Archiver > GEN-MEDIEVAL > 2002-06 > 1024961037

From: Paul Moynagh <>
Subject: RE: Gladys Dhu: The importance of terminology
Date: Tue, 25 Jun 2002 00:23:57 BST
References: <>, <>

In article <>,
(Reedpcgen) wrote:
> Recte:
> In glancing at my file, I see that this reference came from Brundage, 339.
> The
> pertinent part reads:
> <<In 1206, Innocent III attempted to clarify the matter in a decretal that
> dealt with a case in which the couple could not consummate their marriage
> because of a gross disparity of size between their genital organs.
> Innocent
> ruled that the marriage might be ended, and the parties might remarry.
> But
> he
> added that if surgeryor intercourse with a husband later made it possible
> for
> the woman to accommodate her first husband, then she must return to the
> first
> husband and reinstate the prior marriage.>>
> <<X 4.15.6 (Po 2836); cf. _Registrum_ 7.38 in PL 215:360 (Po 2166). See
> also
> the discussion of this problem by Laurentius and Vincentius in Tancred's
> _Apparatus_ to 3 Comp. 4.II. I V . utrum debeat, in Caius MS 28/17, p.
> 290b.>>
> Cheers,
> Paul
> PS IF this gets through, there are quite a few messages which have come
> across
> on SGM which have not appears at Rootsweb.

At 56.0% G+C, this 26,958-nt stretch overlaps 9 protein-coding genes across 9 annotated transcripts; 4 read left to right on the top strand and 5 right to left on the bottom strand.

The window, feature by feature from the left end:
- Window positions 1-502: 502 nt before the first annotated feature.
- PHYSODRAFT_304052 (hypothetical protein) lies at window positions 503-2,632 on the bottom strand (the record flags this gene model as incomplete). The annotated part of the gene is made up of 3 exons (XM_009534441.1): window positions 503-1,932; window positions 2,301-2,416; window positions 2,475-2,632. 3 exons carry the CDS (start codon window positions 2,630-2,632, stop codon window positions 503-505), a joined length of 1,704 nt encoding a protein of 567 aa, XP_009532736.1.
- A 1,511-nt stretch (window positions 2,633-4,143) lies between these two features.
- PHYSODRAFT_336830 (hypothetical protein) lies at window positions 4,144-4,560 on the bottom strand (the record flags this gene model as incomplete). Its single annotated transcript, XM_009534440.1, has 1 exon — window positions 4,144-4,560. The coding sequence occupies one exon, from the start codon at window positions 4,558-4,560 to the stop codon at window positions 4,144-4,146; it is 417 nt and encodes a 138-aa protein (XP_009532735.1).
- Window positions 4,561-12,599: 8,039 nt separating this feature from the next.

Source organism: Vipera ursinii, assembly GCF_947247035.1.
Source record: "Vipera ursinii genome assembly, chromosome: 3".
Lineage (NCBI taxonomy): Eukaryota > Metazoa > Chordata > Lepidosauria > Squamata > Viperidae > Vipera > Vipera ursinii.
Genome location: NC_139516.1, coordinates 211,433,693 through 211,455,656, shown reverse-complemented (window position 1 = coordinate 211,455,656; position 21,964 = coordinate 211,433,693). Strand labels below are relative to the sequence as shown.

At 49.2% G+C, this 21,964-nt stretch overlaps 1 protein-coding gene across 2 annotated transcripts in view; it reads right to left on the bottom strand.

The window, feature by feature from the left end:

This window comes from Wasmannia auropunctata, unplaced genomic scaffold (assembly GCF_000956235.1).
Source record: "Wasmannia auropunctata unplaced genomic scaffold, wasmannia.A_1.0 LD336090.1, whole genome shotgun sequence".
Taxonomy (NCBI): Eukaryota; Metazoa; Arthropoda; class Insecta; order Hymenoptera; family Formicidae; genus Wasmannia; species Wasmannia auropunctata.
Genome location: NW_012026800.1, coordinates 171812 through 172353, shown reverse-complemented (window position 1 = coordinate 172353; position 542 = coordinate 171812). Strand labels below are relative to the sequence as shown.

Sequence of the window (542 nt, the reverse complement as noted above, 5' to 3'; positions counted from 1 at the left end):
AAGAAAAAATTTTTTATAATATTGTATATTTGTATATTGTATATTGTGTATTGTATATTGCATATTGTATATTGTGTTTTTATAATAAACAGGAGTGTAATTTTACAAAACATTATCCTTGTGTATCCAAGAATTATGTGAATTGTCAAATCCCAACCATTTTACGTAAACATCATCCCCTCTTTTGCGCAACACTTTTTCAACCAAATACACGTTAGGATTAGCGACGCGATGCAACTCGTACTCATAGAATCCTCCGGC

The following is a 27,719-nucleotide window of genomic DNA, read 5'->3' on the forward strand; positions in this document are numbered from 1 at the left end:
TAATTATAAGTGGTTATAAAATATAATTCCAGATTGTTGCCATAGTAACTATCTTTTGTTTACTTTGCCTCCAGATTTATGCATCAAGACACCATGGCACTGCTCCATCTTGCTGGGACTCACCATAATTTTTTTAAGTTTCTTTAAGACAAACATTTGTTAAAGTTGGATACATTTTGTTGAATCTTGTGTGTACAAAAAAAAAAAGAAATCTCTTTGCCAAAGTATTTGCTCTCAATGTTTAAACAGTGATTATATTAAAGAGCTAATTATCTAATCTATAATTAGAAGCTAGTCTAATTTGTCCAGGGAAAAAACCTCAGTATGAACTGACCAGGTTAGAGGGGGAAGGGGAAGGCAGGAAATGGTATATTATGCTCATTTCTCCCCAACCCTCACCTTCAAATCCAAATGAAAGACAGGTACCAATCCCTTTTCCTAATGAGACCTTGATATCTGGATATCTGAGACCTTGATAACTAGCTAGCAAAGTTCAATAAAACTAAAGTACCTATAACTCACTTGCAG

Thanks - interesting. As medieval docs were reluctant to do any sort of
physical exam on any part of the body in any sex, but especially 'down
there' in women, one wonders what the actual evidence was for disproportion.
My guess, common things being commonest, is that both were anatomically
normal but either he was impotent and blamed her for the problem, or she was
frigid, which a more sympathetic husband / lover might easily overcome. True
vaginal narrowness ('atresia') is rare - but if it was this, I suppose some
'surgical' attempt to dilate her was not entirely outwith medieval
capabilities though it would have been highly likely to fail. I don't
suppose we know of any comeback after the marriage was dissolved? My guess
is that the poor girl never went near any surgeon and was despatched to a
nunnery as unmarriageable. What would have happened to her dowry?

Paul Moynagh

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